Actually, that’s only half the argument. There’s also the bigger issue of double taxation that occurs with earnings from capital gains and dividends. As owners (stockholders) of a corporation, they pay upwards of 35% in taxes before ever seeing a dime. Then they pay an additional 15% on whatever they receive in distributions or from selling their shares.

    “Someone in the highest tax bracket, currently at 35%, is getting a huge discount on taxes…”

    Saying these investors are getting a “discount” of any kind is completely false. They are put their after-tax money at risk (most of which is already net of taxes), then paying upwards of 45% [1-(0.65*0.85)] in federal taxes alone (not including state, local taxes, sales, etc.) for the “privilege” of being an investor, and hoping it pays off in the end.

    If we want to have an honest discussion, people need to stop treating corporate income taxes as if they don’t exist. If people think the “rich” are paying too few taxes, then eliminate the corporate income tax altogether and have all income taxed as personal income. But be warned, you might be surprised with the results.

    • NateUVM says:

      Investors are altogether too aware that they are investing in the NET potential that a particular company/investment represents when they invest their money. More specifically, it’s whatever POST-tax potential a company can achieve that they are betting on.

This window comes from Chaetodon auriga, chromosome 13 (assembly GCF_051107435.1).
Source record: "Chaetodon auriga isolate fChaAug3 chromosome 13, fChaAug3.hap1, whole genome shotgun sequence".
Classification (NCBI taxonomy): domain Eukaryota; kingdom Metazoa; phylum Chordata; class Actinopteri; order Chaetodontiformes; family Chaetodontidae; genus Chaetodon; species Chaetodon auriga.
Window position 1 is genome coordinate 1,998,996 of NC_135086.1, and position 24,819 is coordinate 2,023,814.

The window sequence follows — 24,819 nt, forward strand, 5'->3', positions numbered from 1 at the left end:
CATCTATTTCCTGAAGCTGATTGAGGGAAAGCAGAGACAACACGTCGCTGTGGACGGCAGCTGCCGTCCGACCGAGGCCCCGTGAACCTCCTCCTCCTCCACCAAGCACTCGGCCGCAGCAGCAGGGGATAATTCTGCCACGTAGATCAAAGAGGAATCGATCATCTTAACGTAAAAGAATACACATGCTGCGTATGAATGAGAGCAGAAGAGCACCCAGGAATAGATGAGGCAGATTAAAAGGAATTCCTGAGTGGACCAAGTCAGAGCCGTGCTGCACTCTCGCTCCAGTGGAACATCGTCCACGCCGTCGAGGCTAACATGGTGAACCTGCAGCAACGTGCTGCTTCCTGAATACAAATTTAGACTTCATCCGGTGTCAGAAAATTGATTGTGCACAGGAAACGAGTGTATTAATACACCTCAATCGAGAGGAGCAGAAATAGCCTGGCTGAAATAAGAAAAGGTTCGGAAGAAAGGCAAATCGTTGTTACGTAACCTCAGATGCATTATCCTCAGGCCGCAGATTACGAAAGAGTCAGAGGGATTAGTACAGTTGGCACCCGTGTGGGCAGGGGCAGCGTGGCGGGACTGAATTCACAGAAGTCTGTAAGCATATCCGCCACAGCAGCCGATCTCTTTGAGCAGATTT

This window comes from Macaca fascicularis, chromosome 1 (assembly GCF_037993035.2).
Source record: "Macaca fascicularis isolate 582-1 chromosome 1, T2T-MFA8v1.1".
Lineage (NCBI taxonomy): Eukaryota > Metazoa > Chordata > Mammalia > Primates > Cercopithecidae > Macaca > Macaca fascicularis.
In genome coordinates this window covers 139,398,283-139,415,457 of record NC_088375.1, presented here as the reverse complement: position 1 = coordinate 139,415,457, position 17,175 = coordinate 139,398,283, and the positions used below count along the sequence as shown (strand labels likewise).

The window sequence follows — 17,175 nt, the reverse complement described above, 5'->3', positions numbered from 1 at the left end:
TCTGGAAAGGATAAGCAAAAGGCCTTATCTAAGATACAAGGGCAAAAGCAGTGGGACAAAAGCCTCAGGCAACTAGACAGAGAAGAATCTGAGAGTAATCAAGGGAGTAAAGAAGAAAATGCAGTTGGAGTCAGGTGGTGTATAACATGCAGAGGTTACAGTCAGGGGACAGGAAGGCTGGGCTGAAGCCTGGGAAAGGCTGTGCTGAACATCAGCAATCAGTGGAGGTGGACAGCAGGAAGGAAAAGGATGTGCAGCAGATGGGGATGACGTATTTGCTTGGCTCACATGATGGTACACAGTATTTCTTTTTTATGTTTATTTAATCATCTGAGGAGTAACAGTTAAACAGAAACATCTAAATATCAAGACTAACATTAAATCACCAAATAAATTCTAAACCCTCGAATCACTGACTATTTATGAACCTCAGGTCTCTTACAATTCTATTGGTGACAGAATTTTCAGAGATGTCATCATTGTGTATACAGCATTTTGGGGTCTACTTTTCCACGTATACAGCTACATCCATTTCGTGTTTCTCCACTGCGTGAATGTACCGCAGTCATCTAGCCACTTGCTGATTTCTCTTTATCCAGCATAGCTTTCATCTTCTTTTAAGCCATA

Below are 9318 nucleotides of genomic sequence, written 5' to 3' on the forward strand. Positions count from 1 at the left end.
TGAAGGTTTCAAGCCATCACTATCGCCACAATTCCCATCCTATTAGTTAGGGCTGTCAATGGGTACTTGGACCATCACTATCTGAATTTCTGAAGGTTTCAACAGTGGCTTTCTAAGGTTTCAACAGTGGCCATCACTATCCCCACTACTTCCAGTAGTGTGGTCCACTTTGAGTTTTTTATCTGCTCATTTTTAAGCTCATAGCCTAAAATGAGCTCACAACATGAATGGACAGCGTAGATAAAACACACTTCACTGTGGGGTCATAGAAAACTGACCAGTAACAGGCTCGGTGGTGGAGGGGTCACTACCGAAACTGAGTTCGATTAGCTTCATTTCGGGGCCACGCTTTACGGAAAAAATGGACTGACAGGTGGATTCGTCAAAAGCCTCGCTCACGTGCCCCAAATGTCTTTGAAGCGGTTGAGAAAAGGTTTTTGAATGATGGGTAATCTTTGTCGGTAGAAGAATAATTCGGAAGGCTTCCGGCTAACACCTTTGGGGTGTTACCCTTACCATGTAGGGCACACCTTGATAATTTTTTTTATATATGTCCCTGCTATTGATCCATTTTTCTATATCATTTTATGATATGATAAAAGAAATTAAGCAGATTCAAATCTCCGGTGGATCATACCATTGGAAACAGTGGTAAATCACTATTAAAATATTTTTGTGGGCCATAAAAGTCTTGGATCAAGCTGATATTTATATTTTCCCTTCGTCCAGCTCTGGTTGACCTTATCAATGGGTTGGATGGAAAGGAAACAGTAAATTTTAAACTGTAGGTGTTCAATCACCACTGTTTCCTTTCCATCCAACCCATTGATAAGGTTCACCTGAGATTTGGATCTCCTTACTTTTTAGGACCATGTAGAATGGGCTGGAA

To suggest that the individual stake-holder (investor) is somehow put out by the taxes that a company is subject to… Well, that’s being a bit disingenuous. Sure, they would benefit from lower (or no) corporate taxes, but it’s still the NET gains the company makes that an investor is looking for, AFTER any offsets. The company gets taxed on their gain, and then the investor gets taxed on the whatever gets sent to them as a benefit of their investment.

      A good investor would factor taxes into the value proposition of the investment. As such, this “double-taxation” arguement is just an attempt to try to get more out of their investment (no kidding, right?).

      No, there is no “double-taxation”. Just a specious arguement.

      • Texas Wahoo says:

        It all goes back to the original argument that it spurs investment. Obviously investors can factor in any number of levels of taxation, but they will not invest as much if the investments are taxed at two levels.

        • Courtney says:

          People keep saying this, but when dividends were taxed as ordinary income and capital gains taxes were 50-100% higher than they are currently, somehow investors still managed plenty fine.

      • uclalien says:

        Some quick comments: